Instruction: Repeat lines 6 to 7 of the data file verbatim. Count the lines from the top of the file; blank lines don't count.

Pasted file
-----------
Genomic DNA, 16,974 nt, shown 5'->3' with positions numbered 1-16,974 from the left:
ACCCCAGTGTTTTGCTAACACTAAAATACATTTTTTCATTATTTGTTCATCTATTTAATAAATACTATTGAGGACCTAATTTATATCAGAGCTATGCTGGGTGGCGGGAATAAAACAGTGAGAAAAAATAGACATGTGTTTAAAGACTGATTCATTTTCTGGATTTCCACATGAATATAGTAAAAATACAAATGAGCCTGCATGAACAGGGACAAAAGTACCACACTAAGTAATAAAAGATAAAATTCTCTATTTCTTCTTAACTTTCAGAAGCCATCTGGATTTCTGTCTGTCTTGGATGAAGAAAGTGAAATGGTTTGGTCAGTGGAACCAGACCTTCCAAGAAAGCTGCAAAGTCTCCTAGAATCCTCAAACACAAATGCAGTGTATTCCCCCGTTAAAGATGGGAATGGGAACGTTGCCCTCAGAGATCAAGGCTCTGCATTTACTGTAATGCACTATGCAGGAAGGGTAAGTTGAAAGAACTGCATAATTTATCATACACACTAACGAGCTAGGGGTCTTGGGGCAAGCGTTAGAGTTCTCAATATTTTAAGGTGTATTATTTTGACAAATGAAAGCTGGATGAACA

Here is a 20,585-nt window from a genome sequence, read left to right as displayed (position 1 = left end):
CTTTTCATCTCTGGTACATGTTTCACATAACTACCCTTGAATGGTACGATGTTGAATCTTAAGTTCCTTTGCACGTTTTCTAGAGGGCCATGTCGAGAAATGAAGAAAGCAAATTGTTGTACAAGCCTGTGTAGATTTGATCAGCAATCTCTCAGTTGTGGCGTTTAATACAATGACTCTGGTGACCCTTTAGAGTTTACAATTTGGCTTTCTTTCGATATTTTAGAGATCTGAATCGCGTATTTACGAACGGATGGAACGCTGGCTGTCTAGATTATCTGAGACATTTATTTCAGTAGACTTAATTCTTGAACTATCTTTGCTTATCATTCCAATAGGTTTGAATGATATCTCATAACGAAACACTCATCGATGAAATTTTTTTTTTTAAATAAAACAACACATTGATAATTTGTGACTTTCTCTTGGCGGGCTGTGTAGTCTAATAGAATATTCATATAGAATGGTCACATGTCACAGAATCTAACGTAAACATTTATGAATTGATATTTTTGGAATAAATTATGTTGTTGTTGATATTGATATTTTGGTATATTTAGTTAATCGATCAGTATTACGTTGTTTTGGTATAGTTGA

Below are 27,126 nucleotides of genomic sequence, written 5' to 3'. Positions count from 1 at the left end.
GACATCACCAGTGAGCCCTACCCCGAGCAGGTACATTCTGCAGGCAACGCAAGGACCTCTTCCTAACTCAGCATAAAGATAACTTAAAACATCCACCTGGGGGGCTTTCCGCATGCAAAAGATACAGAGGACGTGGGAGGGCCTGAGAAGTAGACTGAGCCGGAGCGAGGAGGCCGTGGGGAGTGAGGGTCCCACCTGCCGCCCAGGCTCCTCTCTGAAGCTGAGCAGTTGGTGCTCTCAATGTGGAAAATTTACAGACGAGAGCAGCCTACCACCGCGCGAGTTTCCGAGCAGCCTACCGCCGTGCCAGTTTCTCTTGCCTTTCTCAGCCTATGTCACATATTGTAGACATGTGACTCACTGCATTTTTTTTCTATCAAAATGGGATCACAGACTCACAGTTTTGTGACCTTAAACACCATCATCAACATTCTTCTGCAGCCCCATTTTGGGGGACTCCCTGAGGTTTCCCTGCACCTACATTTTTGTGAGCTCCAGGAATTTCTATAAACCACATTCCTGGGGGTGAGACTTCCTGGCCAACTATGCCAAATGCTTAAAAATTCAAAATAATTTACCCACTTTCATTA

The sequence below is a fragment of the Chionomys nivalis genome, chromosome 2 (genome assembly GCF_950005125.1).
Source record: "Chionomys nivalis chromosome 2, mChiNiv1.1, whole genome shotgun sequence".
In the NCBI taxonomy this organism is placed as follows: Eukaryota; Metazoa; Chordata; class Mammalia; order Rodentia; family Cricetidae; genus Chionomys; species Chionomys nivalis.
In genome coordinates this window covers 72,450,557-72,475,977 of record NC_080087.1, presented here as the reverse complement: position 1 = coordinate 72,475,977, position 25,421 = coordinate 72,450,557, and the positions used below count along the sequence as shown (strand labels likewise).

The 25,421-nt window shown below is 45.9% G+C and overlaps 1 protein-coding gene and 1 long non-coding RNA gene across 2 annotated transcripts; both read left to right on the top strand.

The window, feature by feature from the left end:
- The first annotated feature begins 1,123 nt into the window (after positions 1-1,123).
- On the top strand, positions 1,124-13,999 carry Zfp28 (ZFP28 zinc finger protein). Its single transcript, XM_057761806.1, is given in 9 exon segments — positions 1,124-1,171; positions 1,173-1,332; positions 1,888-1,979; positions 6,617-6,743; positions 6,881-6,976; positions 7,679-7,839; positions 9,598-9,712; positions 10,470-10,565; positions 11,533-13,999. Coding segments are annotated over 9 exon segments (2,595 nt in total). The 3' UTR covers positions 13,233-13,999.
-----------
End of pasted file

GACATCACCAGTGAGCCCTACCCCGAGCAGGTACATTCTGCAGGCAACGCAAGGACCTCTTCCTAACTCAGCATAAAGATAACTTAAAACATCCACCTGGGGGGCTTTCCGCATGCAAAAGATACAGAGGACGTGGGAGGGCCTGAGAAGTAGACTGAGCCGGAGCGAGGAGGCCGTGGGGAGTGAGGGTCCCACCTGCCGCCCAGGCTCCTCTCTGAAGCTGAGCAGTTGGTGCTCTCAATGTGGAAAATTTACAGACGAGAGCAGCCTACCACCGCGCGAGTTTCCGAGCAGCCTACCGCCGTGCCAGTTTCTCTTGCCTTTCTCAGCCTATGTCACATATTGTAGACATGTGACTCACTGCATTTTTTTTCTATCAAAATGGGATCACAGACTCACAGTTTTGTGACCTTAAACACCATCATCAACATTCTTCTGCAGCCCCATTTTGGGGGACTCCCTGAGGTTTCCCTGCACCTACATTTTTGTGAGCTCCAGGAATTTCTATAAACCACATTCCTGGGGGTGAGACTTCCTGGCCAACTATGCCAAATGCTTAAAAATTCAAAATAATTTACCCACTTTCATTA

The sequence below is a fragment of the Chionomys nivalis genome, chromosome 2 (genome assembly GCF_950005125.1).